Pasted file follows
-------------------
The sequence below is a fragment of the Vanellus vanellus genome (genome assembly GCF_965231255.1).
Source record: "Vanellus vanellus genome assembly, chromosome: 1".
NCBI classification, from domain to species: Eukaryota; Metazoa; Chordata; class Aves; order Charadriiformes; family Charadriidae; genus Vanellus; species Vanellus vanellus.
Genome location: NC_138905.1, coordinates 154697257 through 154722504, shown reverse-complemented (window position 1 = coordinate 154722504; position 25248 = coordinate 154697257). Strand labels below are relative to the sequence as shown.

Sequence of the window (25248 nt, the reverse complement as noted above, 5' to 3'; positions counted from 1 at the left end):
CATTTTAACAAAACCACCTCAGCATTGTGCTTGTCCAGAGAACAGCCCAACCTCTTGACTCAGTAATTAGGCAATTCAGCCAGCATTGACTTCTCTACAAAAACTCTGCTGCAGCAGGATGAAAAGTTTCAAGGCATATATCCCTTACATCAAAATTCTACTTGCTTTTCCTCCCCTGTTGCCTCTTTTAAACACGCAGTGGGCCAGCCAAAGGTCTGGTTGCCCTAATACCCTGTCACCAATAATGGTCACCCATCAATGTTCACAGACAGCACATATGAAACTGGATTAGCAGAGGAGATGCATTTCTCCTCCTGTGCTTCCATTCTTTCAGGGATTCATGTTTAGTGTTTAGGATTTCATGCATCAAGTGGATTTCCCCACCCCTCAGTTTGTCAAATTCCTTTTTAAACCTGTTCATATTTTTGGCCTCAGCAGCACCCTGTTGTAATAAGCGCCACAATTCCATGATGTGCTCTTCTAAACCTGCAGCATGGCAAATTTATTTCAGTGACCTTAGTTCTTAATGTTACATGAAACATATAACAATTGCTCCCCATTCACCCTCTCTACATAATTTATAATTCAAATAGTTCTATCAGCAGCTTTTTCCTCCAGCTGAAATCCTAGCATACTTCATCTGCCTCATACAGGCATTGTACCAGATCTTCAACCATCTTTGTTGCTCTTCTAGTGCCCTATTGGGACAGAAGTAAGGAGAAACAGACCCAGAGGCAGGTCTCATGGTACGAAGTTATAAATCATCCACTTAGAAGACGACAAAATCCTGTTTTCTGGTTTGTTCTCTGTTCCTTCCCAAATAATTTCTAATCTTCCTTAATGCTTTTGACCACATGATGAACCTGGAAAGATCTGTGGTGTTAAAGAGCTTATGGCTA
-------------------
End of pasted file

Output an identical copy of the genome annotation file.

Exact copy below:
The sequence below is a fragment of the Vanellus vanellus genome (genome assembly GCF_965231255.1).
Source record: "Vanellus vanellus genome assembly, chromosome: 1".
NCBI classification, from domain to species: Eukaryota; Metazoa; Chordata; class Aves; order Charadriiformes; family Charadriidae; genus Vanellus; species Vanellus vanellus.
Genome location: NC_138905.1, coordinates 154697257 through 154722504, shown reverse-complemented (window position 1 = coordinate 154722504; position 25248 = coordinate 154697257). Strand labels below are relative to the sequence as shown.

Sequence of the window (25248 nt, the reverse complement as noted above, 5' to 3'; positions counted from 1 at the left end):
CATTTTAACAAAACCACCTCAGCATTGTGCTTGTCCAGAGAACAGCCCAACCTCTTGACTCAGTAATTAGGCAATTCAGCCAGCATTGACTTCTCTACAAAAACTCTGCTGCAGCAGGATGAAAAGTTTCAAGGCATATATCCCTTACATCAAAATTCTACTTGCTTTTCCTCCCCTGTTGCCTCTTTTAAACACGCAGTGGGCCAGCCAAAGGTCTGGTTGCCCTAATACCCTGTCACCAATAATGGTCACCCATCAATGTTCACAGACAGCACATATGAAACTGGATTAGCAGAGGAGATGCATTTCTCCTCCTGTGCTTCCATTCTTTCAGGGATTCATGTTTAGTGTTTAGGATTTCATGCATCAAGTGGATTTCCCCACCCCTCAGTTTGTCAAATTCCTTTTTAAACCTGTTCATATTTTTGGCCTCAGCAGCACCCTGTTGTAATAAGCGCCACAATTCCATGATGTGCTCTTCTAAACCTGCAGCATGGCAAATTTATTTCAGTGACCTTAGTTCTTAATGTTACATGAAACATATAACAATTGCTCCCCATTCACCCTCTCTACATAATTTATAATTCAAATAGTTCTATCAGCAGCTTTTTCCTCCAGCTGAAATCCTAGCATACTTCATCTGCCTCATACAGGCATTGTACCAGATCTTCAACCATCTTTGTTGCTCTTCTAGTGCCCTATTGGGACAGAAGTAAGGAGAAACAGACCCAGAGGCAGGTCTCATGGTACGAAGTTATAAATCATCCACTTAGAAGACGACAAAATCCTGTTTTCTGGTTTGTTCTCTGTTCCTTCCCAAATAATTTCTAATCTTCCTTAATGCTTTTGACCACATGATGAACCTGGAAAGATCTGTGGTGTTAAAGAGCTTATGGCTA